Written by Grant S. Osborne Reviewed By Iain D. Campbell

The appearance of Osborne’s commentary on the Book of Revelation is the latest addition to the Baker Exegetical Commentary series. The series has already seen the appearance of the two-volume work on Luke by Darrell L. Bock, and the volume on Romans by Thomas R. Schreiner. With almost a decade since the first edition of Bock’s Luke was published, the series is slow to appear, but its appearance is welcomed nonetheless.

This contribution from the Professor of New Testament at Trinity Evangelical Divinity School shows the same hallmarks as the earlier volumes: a thorough and comprehensive engagement with the original text, a highlighted summary and introduction to each block of material, a verse-by-verse exegesis and exposition, a further highlighted summary and ‘contextualisation’, which seeks to draw out practical and relevant points of application, and, in most cases, additional notes on the Greek text.

Osborne identifies four primary problems in the interpretation of Revelation: the book’s symbolism, its structure, the debate over historicist/preterist/idealist/futurist interpretations and the use of the OT. The basic position taken in this commentary is that the book is both preterist and futurist, with a message for John’s immediate readers, and a message for the future. As a basic premise for the interpretation of all biblical prophecy, this is undoubtedly correct. Osborne’s introduction calls for a definitive work on the use of the OT in Revelation, and argues that typology, rather than any individual OT book, is the key to interpretation.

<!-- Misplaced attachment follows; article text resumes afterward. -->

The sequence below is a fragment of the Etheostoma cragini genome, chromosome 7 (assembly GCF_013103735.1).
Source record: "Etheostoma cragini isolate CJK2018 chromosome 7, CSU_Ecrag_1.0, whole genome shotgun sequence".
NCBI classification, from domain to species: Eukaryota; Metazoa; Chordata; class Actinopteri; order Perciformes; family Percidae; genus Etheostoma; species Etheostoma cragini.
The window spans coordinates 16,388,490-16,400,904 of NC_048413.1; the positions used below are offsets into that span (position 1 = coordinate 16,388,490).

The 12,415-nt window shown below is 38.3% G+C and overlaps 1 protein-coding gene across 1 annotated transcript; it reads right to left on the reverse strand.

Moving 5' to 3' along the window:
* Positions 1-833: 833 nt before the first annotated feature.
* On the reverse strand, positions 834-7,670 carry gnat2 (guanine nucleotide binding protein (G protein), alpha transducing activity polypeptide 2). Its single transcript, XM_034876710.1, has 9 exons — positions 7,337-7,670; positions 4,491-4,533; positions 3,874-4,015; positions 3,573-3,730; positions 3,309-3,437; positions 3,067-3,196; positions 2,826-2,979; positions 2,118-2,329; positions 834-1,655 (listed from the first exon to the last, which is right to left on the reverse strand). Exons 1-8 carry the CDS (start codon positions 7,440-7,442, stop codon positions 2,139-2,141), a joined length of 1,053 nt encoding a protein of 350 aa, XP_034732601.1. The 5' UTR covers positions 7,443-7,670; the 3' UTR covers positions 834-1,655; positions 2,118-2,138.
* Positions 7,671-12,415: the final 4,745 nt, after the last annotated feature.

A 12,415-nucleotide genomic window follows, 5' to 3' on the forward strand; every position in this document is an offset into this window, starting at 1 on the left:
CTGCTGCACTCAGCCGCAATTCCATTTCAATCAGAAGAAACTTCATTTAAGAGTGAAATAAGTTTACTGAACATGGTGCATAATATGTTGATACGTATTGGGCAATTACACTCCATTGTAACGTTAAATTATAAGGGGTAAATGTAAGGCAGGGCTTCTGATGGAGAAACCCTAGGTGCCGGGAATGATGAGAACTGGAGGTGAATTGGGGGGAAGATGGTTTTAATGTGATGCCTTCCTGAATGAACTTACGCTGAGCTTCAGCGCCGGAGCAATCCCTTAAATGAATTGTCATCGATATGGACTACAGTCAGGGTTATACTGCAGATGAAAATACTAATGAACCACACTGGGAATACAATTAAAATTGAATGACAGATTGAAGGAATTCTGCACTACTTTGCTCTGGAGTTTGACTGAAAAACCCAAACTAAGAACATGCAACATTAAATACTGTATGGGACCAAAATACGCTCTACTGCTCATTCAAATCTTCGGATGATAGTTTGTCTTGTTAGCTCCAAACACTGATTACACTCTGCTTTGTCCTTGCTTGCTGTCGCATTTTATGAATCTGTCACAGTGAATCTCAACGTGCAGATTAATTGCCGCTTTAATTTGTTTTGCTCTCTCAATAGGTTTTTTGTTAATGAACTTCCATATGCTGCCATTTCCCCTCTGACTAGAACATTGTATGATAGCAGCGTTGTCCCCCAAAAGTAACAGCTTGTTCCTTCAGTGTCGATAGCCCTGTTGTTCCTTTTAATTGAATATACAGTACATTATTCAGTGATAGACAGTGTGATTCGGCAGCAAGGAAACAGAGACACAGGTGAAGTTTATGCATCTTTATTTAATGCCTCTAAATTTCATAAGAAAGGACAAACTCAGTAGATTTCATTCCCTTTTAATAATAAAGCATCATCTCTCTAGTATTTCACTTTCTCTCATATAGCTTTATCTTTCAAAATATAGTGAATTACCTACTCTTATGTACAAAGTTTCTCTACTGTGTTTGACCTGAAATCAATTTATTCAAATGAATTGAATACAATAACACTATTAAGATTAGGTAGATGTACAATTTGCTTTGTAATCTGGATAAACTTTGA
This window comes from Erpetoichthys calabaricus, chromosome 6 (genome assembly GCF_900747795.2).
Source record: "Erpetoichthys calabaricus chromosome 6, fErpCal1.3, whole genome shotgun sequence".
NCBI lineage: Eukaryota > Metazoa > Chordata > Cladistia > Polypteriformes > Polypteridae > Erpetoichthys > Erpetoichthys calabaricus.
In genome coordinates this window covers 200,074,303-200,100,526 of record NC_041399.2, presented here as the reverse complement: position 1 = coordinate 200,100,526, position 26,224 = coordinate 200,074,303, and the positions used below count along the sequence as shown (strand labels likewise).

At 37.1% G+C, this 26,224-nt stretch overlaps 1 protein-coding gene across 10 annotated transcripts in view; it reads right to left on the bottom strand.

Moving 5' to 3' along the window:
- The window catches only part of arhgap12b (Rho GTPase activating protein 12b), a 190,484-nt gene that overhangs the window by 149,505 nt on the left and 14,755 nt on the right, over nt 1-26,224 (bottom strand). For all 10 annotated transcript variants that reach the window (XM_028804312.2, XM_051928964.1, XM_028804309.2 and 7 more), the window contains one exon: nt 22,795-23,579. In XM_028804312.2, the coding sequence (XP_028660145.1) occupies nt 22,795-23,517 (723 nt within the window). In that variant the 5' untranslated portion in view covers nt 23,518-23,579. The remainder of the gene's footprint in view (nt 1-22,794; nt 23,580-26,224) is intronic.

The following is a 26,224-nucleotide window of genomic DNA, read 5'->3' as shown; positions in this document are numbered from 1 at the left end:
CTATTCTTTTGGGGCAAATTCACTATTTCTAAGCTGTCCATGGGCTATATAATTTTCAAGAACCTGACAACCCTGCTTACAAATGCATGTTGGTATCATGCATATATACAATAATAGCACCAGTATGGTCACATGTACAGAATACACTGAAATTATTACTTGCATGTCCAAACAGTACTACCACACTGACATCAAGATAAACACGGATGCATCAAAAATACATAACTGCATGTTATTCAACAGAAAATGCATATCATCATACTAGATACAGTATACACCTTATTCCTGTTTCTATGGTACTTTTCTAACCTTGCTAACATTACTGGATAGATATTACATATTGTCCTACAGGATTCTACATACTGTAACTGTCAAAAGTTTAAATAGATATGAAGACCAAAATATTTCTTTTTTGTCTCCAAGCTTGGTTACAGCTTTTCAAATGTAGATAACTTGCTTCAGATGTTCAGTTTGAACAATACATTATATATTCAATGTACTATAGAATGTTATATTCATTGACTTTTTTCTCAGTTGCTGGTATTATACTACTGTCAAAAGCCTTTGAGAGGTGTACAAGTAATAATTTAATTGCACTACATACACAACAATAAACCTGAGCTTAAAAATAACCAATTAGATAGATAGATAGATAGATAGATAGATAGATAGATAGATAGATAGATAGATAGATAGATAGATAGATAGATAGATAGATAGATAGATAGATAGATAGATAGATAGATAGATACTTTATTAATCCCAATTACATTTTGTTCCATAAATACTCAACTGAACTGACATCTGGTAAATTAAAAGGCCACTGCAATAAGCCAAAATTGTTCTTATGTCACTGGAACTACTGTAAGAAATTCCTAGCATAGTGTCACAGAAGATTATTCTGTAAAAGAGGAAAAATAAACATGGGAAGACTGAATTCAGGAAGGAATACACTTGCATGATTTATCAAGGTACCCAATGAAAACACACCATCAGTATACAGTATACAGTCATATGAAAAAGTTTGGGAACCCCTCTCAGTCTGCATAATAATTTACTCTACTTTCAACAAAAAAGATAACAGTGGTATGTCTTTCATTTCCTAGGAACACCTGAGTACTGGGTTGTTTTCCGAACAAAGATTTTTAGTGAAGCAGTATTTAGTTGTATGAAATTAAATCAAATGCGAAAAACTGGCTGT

The introduction deals with issues of authorship, date and provenance, as well as looking at the peculiar difficulties of Revelation, in connection with apocalyptic genre, methods of interpretation, use of numbers and symbols, for example. It is rounded off with a discussion of the theology of Revelation, highlighting the themes of God, messianic war, theodicy, perseverance and worship.

It would be invidious to single out issues for comment, but two observations may be relevant. First, it seems to me that the theme of ‘counterfeiting’, cogently presented by Vern Poythress in his The Returning King, deserves more acknowledgement. Osborne hardly mentions it, yet it is a major theme in Revelation. The parallels between the power of Christ and the power of Satan (for example, the mark of the Beast counterfeiting the sealing of the saints) highlights the theme of spiritual war which runs throughout the Book.

Second, on the theme of the millennium, Osborne is correct to lament how Revelation 20:1–10 has sorely divided Christians. He takes a premillennial interpretation of the passage, but acknowledges the viability of other interpretations. One of the main problems with premillennialism, it seems to me, is its insistence on taking the thousand years literally, even although Osborne states it as a guiding principle that ‘the numbers in the book are meant symbolically, as was common in ancient apocalypses’ (17). That is undoubtedly true; why, then, should the thousand years of Revelation 20 not be interpreted symbolically also?

These are minor points of interest in a work that is an important exegetical tool. Together with recent volumes on Revelation by Greg Beale and Simon Kistemaker, Revelation studies are well served at present. The three commentaries together provide a staggering 2748 pages of exposition of Revelation. One wonders what John’s intended readership would have made of all this; but for a modern readership, and not least for preachers of the Word, these volumes will shed light on what is, in many ways, such a mysterious work. It is ironic that that is the case, though, given that the closing book of the canon is meant to be a revelation!

Iain D. Campbell

Isle of Lewis